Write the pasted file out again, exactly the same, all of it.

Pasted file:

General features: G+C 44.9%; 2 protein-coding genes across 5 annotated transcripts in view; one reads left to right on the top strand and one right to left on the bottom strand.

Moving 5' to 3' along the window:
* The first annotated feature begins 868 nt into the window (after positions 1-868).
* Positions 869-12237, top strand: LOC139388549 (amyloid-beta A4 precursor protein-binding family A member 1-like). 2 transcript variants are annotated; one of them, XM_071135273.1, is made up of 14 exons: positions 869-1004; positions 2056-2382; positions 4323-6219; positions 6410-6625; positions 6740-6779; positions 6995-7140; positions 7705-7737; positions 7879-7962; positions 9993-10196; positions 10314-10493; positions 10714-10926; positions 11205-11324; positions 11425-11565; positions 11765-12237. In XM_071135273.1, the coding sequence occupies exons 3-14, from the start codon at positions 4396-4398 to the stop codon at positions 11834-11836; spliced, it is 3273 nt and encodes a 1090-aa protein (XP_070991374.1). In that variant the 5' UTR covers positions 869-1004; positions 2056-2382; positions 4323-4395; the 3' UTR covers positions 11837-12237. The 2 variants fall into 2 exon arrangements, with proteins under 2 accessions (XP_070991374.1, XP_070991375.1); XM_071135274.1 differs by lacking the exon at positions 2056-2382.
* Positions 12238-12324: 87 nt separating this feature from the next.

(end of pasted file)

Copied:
General features: G+C 44.9%; 2 protein-coding genes across 5 annotated transcripts in view; one reads left to right on the top strand and one right to left on the bottom strand.

Moving 5' to 3' along the window:
* The first annotated feature begins 868 nt into the window (after positions 1-868).
* Positions 869-12237, top strand: LOC139388549 (amyloid-beta A4 precursor protein-binding family A member 1-like). 2 transcript variants are annotated; one of them, XM_071135273.1, is made up of 14 exons: positions 869-1004; positions 2056-2382; positions 4323-6219; positions 6410-6625; positions 6740-6779; positions 6995-7140; positions 7705-7737; positions 7879-7962; positions 9993-10196; positions 10314-10493; positions 10714-10926; positions 11205-11324; positions 11425-11565; positions 11765-12237. In XM_071135273.1, the coding sequence occupies exons 3-14, from the start codon at positions 4396-4398 to the stop codon at positions 11834-11836; spliced, it is 3273 nt and encodes a 1090-aa protein (XP_070991374.1). In that variant the 5' UTR covers positions 869-1004; positions 2056-2382; positions 4323-4395; the 3' UTR covers positions 11837-12237. The 2 variants fall into 2 exon arrangements, with proteins under 2 accessions (XP_070991374.1, XP_070991375.1); XM_071135274.1 differs by lacking the exon at positions 2056-2382.
* Positions 12238-12324: 87 nt separating this feature from the next.